Biocompatibility is defined as the interaction between a medical device and the biologic systems of the subject exposed to the device. An evaluation of biocompatibility is one component of the overall safety assessment of an implantable device. Biocompatibility of devices is investigated using a variety of techniques including in vitro and ex vivo tests, and animal models. The biocompatibility of a device depends on several factors, including:
- chemical and physical properties of its component materials;
- biologic tissue that will be exposed to the device, e.g., blood;
- duration of that exposure (temporary vs. permanent implants).
CirQuest Labs will collaborate with you to determine your regulatory goals and compliance risks in planning a biocompatibility testing program. Services will were expanded in 2013 to include preclinical ex vivo testing by utilizing a new state-of-the-art vivarium located on our biotechnology campus.
Our testing program includes:
Biocompatibility of short-term or long-term implantable devices
The biocompatibility of an implantable device, that is placed within the vascular system for transient diagnostic or therapeutic purposes, refers to the ability of the device to carry out its intended function within flowing blood, with minimal interaction between the device and the blood that would adversely affect device performance, and without inducing adverse activation of cellular or plasma protein pathways, such as coagulation.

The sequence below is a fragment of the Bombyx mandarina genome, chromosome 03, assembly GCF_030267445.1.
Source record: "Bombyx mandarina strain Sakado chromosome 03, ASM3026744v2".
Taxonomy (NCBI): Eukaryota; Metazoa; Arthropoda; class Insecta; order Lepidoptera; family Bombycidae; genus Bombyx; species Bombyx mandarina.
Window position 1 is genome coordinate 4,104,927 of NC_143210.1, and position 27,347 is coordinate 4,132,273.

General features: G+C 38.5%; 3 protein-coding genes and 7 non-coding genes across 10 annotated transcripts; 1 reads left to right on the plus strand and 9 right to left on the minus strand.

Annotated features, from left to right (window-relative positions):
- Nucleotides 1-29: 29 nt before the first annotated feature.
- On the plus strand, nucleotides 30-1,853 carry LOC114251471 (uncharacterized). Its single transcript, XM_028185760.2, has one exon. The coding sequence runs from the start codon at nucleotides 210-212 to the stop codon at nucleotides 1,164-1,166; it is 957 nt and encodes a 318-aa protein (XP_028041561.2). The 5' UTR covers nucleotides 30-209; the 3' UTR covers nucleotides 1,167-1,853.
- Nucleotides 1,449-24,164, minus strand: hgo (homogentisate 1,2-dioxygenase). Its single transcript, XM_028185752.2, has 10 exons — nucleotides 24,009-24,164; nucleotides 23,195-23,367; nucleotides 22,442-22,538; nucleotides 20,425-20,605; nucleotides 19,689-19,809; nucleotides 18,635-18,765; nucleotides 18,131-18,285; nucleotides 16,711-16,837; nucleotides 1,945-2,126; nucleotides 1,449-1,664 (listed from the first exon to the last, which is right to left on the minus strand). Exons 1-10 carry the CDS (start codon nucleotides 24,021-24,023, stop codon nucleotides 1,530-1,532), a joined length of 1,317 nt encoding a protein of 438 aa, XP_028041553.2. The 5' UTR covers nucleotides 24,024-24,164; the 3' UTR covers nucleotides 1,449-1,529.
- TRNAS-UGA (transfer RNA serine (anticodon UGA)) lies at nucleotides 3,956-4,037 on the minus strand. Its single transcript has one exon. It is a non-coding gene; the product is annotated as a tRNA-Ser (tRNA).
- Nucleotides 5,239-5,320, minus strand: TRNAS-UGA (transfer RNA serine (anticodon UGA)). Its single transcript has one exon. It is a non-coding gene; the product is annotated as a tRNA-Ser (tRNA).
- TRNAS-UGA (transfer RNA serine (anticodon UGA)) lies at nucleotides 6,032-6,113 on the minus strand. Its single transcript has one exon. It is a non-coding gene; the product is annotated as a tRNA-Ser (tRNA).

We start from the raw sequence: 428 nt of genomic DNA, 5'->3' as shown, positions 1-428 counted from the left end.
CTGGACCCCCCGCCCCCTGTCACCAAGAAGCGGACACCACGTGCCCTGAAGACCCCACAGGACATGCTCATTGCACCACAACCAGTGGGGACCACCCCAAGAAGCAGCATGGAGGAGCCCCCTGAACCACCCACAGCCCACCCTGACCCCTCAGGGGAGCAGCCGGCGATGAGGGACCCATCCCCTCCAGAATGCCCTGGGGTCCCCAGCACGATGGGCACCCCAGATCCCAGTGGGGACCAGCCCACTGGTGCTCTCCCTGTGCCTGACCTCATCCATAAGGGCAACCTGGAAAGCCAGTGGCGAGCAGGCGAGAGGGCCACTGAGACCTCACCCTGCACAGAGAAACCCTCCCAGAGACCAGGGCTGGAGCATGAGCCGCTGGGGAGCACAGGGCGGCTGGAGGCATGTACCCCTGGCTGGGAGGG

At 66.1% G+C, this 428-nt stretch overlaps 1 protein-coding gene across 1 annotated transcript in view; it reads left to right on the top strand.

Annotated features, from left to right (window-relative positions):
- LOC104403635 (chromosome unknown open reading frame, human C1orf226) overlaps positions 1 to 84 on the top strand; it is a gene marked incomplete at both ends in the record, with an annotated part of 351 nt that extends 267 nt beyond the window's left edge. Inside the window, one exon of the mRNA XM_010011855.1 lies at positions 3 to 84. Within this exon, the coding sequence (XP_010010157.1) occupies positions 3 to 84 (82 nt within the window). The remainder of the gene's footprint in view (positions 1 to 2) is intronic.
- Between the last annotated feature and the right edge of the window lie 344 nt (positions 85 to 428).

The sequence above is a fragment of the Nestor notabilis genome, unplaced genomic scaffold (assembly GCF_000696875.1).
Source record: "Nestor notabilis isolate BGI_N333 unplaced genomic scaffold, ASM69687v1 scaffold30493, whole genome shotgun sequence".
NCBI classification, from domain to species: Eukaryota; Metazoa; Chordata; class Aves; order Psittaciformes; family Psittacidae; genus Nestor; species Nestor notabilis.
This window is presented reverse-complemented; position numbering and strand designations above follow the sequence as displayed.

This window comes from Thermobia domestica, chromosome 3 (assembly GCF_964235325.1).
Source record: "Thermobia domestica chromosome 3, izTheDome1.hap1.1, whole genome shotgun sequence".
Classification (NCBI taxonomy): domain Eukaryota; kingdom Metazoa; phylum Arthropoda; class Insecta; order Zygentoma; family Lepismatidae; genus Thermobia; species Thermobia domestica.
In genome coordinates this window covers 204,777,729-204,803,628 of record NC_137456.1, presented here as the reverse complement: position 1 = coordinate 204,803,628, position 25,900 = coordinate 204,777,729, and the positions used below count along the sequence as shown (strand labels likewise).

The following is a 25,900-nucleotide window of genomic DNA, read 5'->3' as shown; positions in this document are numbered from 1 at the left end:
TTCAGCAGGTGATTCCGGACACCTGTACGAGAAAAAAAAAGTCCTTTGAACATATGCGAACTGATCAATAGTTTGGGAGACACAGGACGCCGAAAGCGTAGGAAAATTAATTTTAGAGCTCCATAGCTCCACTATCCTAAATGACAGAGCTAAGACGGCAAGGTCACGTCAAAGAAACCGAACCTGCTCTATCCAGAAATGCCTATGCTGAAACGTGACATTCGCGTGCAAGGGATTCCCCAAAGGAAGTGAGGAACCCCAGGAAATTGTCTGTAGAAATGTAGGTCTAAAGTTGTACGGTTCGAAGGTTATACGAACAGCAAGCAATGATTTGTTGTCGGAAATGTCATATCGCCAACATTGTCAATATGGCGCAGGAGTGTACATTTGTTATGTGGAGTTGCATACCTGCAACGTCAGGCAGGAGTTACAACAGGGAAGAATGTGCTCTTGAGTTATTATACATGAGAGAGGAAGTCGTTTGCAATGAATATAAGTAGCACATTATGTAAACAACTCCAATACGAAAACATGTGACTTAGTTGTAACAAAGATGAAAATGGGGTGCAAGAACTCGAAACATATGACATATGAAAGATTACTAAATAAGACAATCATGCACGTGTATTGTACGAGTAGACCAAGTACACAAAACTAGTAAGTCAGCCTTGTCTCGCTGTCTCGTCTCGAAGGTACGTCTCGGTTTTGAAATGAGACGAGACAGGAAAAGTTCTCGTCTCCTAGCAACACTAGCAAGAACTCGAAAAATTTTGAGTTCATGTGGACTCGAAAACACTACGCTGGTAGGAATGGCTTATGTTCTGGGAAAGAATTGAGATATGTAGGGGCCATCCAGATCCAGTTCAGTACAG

Biocompatibility of tissue engineering products
The biocompatibility of a tissue engineering product refers to the capability to perform as a substrate that will support the desired cellular activity, including the facilitation of molecular and mechanical pathways, in order to optimize tissue regeneration, without causing any undesirable effects in cell targets, or inducing any adverse local or systemic responses in the subject, such as inflammation.